Adjusting to Edinburgh’s cold, dark days

It’s no secret that the UK is a rainier and less sunny island than those lush tropical ones down south. But I must confess, 22 year old me really wasn’t prepared for the amount of cold, rain and darkness that shrouded Edinburgh – even during its summers.

Back in early 2008 when I told a few friends in Wales that I was moving to Scotland later that year, the most common response was, “Why?! Are you prepared for the cold?” I assured them that I was – after all I grew up in Ohio’s Snowbelt and was used to the annual dumping of 2-3 feet of snow overnight. Drivers’ training included how to navigate out of a fishtail and most of the time when the snow fell, you tightened that ponytail and drove to your work/class anyway. Us Ohioans/northerners – we got this!

And so my confident, naive self flew to Edinburgh mid-September 2008 in shorts and a tank top (vest) – having left Ohio’s humid 27 degree C/80 degree F weather for gale force winds, horizontal rain and 12 C/53 F. It started off as a novelty as I adjusted to the city and university expectations but the rain and the wind just didn’t stop. My favourite season – fall (autumn for you Brits) – was only a short few weeks long without the dry and warm days. The leaves briefly turned a shade of brown and fell off in a stereotypical “can’t be bothered” British response after which winter came and bitch slapped me.

The days got shorter, the wind blew stronger (Hello 80-90 mph winds that throw you into a bush! True story btw) and the frigid rain was horizontal – flying into your face and numbing you to your soul. Ohio winters had nothing on Scottish winters! By my second winter here, I was convinced I had turned into a white walker. My skin had become whiter, I squinted on a rare sunny day and my energy became really low. It was then I realised that I suffer from a mild dose of seasonal affective disorder – feeling low energy levels, moody and low-level depression, which doesn’t quite mesh with my normal bubbly, optimistic outlook. It’s taken me awhile to figure out what works best for me, but if you’re struggling with SAD perhaps this might help you cope. Of course, you should always speak to your doctor in the first instance.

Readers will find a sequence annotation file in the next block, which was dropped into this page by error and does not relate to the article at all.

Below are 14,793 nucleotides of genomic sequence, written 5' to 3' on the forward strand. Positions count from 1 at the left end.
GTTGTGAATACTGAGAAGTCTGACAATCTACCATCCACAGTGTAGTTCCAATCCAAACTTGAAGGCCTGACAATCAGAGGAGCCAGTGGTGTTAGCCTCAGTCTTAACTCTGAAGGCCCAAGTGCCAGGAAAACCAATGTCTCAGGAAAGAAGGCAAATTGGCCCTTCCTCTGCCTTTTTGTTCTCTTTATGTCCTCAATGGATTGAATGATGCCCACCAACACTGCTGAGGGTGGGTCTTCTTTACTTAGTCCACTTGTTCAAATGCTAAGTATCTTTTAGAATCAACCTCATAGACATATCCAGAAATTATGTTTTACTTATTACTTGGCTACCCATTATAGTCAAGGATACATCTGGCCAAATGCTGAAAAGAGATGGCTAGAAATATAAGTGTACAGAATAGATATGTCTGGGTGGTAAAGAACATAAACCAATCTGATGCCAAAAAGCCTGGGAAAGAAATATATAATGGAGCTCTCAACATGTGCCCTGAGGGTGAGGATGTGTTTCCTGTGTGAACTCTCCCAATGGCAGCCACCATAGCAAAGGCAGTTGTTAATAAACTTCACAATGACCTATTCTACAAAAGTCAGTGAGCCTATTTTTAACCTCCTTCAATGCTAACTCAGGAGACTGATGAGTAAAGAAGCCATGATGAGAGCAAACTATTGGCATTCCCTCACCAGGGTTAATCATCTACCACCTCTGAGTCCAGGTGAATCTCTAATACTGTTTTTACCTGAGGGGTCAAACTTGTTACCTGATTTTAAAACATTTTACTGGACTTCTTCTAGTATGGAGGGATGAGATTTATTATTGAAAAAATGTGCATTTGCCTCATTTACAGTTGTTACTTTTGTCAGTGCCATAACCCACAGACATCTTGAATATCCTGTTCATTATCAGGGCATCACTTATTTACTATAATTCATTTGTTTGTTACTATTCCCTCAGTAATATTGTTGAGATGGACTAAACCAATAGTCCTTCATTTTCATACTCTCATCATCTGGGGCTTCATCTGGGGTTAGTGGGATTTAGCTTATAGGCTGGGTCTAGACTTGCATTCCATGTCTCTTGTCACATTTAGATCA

1. Candles and fairy lights: When I come home from work in the winter, I like to light some candles and turn on my origami fairy lights to introduce a bit of warmth into my cold, dark flat. My favourite candles are Anthropologie’s Capri Blue in Volcano (small, medium, large and extra large) and Yankee Candle’s Bermuda Beach and Wild Sea Grass. I have them dotted all around my flat and light them throughout the house to add light and smells of a warm beach day or lush Hawaii holiday. It’s a perfect escape from a long dark day.
  2. Kygo/tropical house music: I am LOVING Kygo’s music and the tropical house music that’s come on the scene right now. There’s nothing better than listening to these Spotify playlists (Tropical Morning, Totally Tropical House, Sunset Vibes and Kygo) to put you in a sunny mood and I even listen to them at the gym. In fact, Kygo used to attend Edinburgh’s Heriot Watt University where after experiencing the city’s unrelenting winters, dreamed of summer and created his music in his student flat. Proof that even happiness comes out of out the darkest of times.
  3. Coconut sea salt hair spray/body butter: I’m in love with the smell of coconut. Probably verging on obsession since I’ve moved to Scotland. I love  Tone It Up’s (#TIUgirl represent!) K&K Sea Salt Texture Spray. It smells amazing plus is vegan and cruelty free. It also helps you get gorgeous beach wave hair even if you only live by a cold beach (*icicle tear*). The K&K spray includes red sea algae extract, coconut water, Marula oil and real sea salt. Happy mind and happy hair. I also love the Body Shop’s coconut scrub and body butter – a bath treat after a cold day.
  4. Bobbi Brown Beach perfume: This perfume just makes me happy and confident plus it’s something I can wear to work, on the beach or at night. It’s a subtle smell of sea salt, sand jasmine and mandarin and makes me think of warm muggy nights by the waves. I don’t see myself using any other perfume for awhile. Bobbi Brown also sells the Beach oil, body scrub and lotion which are also nice treats – depending on your budget.
  5. Cacti/succulents: Succulents can grow quite happily in the shade while cacti don’t require much water and are happy in my south facing windows (this is the best direction for windows to capture the longest amount of daylight in Scotland). They’re perfect for adding a bit of low maintenance, green and vitality to a cosy flat – a nice contrast from Edinburgh’s long grey winters.
  6. Tropical/beach prints: I’m obsessing about anything beach themed. Pineapples, coral and palm trees currently make me happiest. When I was back in the States visiting family earlier this year, I grabbed this really soft and muted gold, white and beige pineapple pillow with a soft white furry throw in preparation for a cozy, happy winter. Pineapples signify hospitality – so not only do they provide a beachy escape in the mind but are welcoming to guests. I’ve also been eyeing this little treats on Etsy for months.